:tab The stock suspension is not bad, it's just not that great either. With the stock components, there really is not much to setup other than the sag. Sag is the amount that the suspension compresses when you sit on the bike with all of your normal riding gear. Ideally, it should be somewhere around 1/4 to 1/3 of the total travel. This is controlled by adjusting the spring preload on the forks and rear shock. Once that is done, the rest is more of a personal feel issue. Compression damping controls how fast the shocks can compress when you hit a bump. Rebound damping controls how fast the shock tries to bounce back after compression. If you have ever seen an old car go bouncing down the road, then you know what it looks like to have no compression or rebound damping. Too much damping and the shock will be very harsh and stiff causing the bike to feel like it is skipping along the road. Somewhere in the middle is what you want. Absorb the bump and have the bouncing damp out quickly. Here are some useful links on the subject:

http://cgi.motorcycle.com/mo/mcmail/interviews/rathwell.html

http://www.gostar-racing.com/information/motorcycle_suspension_set-up.htm

http://www.racebikesite.com/motorcycle-modifications.htm

These will get you started. It really does make a remarkable difference in how the bike responds and feels. A bike that instills little confidence can be transformed into a bike that is totally inspiring, and makes you feel comfortable and confident.

ZapataZR7
09-04-2003, 08:45 PM
as a happily married male, but a male nonetheless

Sorry for *******izing the tread......

buck000: You are right....!!! Boys will be boys...and who says that even if we are happily married men, we can no "toss" a girl in the passenger seat from time to time....????? :-D

Love is a wonderfull thing....as far as your wife does not find it out.....!!!!!!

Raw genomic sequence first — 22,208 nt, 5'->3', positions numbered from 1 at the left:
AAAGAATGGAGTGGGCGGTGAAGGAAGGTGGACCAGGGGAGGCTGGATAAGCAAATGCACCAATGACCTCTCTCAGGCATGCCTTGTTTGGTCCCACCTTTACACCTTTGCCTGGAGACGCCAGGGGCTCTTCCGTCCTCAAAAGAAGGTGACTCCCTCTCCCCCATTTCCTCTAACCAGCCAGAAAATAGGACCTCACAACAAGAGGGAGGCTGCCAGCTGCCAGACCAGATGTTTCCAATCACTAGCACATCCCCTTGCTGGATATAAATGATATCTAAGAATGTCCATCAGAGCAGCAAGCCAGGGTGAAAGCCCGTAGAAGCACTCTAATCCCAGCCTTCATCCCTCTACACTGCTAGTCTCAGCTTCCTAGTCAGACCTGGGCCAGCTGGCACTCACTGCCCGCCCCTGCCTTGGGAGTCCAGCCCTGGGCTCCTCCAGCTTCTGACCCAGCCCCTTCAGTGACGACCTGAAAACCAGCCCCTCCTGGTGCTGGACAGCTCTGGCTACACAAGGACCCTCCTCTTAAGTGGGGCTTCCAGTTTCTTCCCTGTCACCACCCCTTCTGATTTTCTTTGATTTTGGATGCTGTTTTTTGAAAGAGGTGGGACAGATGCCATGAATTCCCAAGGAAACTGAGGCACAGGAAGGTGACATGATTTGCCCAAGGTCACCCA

:chug:

Anonymous
11-07-2003, 10:45 AM
Howdy,

:tab Well, when I had my 01 VFR in the shop for its' 32K service I broke down and had Race Tech springs installed up front and an Ohlins rear shock installed in the rear. I chose to forgoe the cartridges in the forks due to cost and the fact that I think the stock damping characteristics of the VFR front end are pretty good.

We rode really fast sweepers and really really tight switchbacks all week. I was riding solo with a GIVI 50 liter topcase stuffed to capacity and then some. About 95% of the time, the bike felt great. Ocassionally the front end felt like it could use a little more damping, particularly on rebound.

Get Race-Tech's Gold Valves and Rebound Valves put in when you have a chance. They are worth every penny they cost, and your front suspension will feel as good as the Ohlins in the back -- and will be about as good as any new sportbike on the road. I know because I did the same mods on my VFR800, and it made a HUGE difference. Good luck.

Tourmeister
12-23-2003, 01:12 PM
Howdy,

:tab I thought I would put the number for Patrick's shop in here:

Motorcycles Unlimited, Inc.
1964 FM 1960 West
Houston, Tx. 77090
281-444-0545
Hartsracing@yahoo.com
Patrick and Suzanne Hart

I highly recommend them. If/when I ever get around to putting a new rear shock on Beth's VFR, this is where I will be having the work done. Also, my VFR is fast approaching the 48K mark and will need the valves checked, plugs changed, etc,... and I'll have it done here.

If you do go to Patirck's, be sure to tell him I sent you. I don't get any kickbacks ;-) I just want him to know that this site is helping spread the word for him.

Adios,